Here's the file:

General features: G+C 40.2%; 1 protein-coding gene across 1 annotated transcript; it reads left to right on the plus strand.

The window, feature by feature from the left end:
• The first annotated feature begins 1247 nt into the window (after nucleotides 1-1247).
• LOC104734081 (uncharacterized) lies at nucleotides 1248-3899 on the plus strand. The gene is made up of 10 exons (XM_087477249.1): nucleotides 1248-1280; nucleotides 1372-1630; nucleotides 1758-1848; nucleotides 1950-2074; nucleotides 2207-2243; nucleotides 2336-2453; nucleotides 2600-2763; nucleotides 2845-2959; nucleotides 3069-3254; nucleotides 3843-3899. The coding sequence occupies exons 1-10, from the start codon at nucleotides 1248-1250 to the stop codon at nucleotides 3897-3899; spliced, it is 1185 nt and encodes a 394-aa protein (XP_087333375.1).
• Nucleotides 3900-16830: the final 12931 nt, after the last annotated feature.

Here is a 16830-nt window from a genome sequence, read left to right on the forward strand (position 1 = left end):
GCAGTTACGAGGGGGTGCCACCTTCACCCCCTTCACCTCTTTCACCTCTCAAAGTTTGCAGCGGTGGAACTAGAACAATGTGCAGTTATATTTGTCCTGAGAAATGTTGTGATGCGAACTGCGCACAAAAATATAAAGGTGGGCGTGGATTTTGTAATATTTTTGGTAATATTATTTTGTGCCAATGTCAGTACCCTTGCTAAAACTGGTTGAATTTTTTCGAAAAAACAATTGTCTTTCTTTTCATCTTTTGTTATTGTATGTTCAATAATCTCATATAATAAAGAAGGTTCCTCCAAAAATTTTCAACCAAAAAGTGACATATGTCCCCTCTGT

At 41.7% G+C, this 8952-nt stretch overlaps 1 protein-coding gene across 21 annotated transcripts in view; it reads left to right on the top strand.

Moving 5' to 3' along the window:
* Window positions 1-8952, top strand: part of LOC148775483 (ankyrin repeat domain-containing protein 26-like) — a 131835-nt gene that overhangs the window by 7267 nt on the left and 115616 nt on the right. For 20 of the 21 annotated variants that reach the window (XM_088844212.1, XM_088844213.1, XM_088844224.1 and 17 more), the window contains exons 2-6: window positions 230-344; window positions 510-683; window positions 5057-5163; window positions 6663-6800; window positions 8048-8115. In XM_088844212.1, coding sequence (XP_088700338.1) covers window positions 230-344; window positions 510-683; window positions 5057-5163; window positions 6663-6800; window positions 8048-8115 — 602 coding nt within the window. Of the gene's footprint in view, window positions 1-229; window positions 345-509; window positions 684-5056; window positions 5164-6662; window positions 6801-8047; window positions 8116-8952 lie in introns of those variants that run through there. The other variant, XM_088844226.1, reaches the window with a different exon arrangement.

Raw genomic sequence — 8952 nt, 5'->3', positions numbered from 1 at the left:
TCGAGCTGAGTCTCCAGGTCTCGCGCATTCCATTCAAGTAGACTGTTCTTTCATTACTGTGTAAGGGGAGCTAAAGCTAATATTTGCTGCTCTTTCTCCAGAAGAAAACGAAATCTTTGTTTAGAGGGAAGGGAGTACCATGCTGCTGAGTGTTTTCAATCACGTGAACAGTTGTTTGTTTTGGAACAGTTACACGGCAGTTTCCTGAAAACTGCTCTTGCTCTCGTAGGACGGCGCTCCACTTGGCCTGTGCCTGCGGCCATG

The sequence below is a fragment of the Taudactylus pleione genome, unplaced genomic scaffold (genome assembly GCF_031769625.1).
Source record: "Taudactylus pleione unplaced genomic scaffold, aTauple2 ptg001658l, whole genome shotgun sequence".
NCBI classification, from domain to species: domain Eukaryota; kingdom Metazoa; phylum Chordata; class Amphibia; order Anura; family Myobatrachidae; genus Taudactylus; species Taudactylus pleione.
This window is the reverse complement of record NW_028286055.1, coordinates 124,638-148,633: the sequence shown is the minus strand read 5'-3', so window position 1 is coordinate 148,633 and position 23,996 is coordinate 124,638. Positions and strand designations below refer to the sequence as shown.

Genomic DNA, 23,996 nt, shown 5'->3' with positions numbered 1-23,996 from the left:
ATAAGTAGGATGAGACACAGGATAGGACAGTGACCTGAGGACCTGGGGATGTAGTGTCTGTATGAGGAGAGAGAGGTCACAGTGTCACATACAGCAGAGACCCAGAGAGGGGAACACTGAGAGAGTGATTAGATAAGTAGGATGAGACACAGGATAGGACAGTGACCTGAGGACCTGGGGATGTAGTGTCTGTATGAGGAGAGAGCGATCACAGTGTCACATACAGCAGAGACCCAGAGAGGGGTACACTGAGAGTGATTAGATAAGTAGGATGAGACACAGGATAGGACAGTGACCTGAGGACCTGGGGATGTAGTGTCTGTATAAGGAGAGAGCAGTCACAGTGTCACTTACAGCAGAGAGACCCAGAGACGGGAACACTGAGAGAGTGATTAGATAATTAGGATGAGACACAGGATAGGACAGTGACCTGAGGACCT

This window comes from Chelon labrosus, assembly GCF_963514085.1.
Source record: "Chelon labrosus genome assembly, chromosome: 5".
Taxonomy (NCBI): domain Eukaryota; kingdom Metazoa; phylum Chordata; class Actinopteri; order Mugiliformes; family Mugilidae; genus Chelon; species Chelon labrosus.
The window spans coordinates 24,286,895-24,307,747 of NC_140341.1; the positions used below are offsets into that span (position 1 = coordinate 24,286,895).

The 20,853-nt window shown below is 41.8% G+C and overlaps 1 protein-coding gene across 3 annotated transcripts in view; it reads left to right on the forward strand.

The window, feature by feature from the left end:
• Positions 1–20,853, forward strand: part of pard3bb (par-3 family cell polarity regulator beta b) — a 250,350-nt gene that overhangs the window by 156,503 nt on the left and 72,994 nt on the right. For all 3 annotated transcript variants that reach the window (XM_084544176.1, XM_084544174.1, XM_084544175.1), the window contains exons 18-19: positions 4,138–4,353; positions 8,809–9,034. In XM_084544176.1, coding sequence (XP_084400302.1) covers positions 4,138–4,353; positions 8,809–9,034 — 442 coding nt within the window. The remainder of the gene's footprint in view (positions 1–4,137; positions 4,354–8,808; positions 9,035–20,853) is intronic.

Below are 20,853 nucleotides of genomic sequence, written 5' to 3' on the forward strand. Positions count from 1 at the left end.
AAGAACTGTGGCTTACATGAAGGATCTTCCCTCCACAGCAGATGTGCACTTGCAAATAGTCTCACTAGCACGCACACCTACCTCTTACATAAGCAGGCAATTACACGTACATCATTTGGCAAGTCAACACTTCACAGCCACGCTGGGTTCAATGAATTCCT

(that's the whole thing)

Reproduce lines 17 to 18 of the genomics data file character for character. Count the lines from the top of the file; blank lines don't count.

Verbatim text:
Genomic DNA, 23,996 nt, shown 5'->3' with positions numbered 1-23,996 from the left:
ATAAGTAGGATGAGACACAGGATAGGACAGTGACCTGAGGACCTGGGGATGTAGTGTCTGTATGAGGAGAGAGAGGTCACAGTGTCACATACAGCAGAGACCCAGAGAGGGGAACACTGAGAGAGTGATTAGATAAGTAGGATGAGACACAGGATAGGACAGTGACCTGAGGACCTGGGGATGTAGTGTCTGTATGAGGAGAGAGCGATCACAGTGTCACATACAGCAGAGACCCAGAGAGGGGTACACTGAGAGTGATTAGATAAGTAGGATGAGACACAGGATAGGACAGTGACCTGAGGACCTGGGGATGTAGTGTCTGTATAAGGAGAGAGCAGTCACAGTGTCACTTACAGCAGAGAGACCCAGAGACGGGAACACTGAGAGAGTGATTAGATAATTAGGATGAGACACAGGATAGGACAGTGACCTGAGGACCT